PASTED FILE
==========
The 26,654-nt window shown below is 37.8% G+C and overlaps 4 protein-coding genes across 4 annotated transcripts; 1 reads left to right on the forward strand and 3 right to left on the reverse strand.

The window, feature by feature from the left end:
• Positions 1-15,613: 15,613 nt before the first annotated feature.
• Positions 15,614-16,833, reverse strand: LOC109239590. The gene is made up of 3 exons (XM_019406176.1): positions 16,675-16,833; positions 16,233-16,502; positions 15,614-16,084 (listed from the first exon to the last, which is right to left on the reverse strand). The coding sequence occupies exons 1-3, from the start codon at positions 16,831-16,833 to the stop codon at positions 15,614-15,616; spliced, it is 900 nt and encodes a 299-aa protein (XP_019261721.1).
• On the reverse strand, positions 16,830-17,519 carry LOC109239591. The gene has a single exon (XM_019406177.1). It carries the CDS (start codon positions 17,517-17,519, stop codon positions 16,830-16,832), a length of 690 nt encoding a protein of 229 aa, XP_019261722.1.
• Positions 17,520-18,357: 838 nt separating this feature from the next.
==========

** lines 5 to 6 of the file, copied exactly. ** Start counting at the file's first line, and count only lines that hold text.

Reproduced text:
• On the reverse strand, positions 16,830-17,519 carry LOC109239591. The gene has a single exon (XM_019406177.1). It carries the CDS (start codon positions 17,517-17,519, stop codon positions 16,830-16,832), a length of 690 nt encoding a protein of 229 aa, XP_019261722.1.
• Positions 17,520-18,357: 838 nt separating this feature from the next.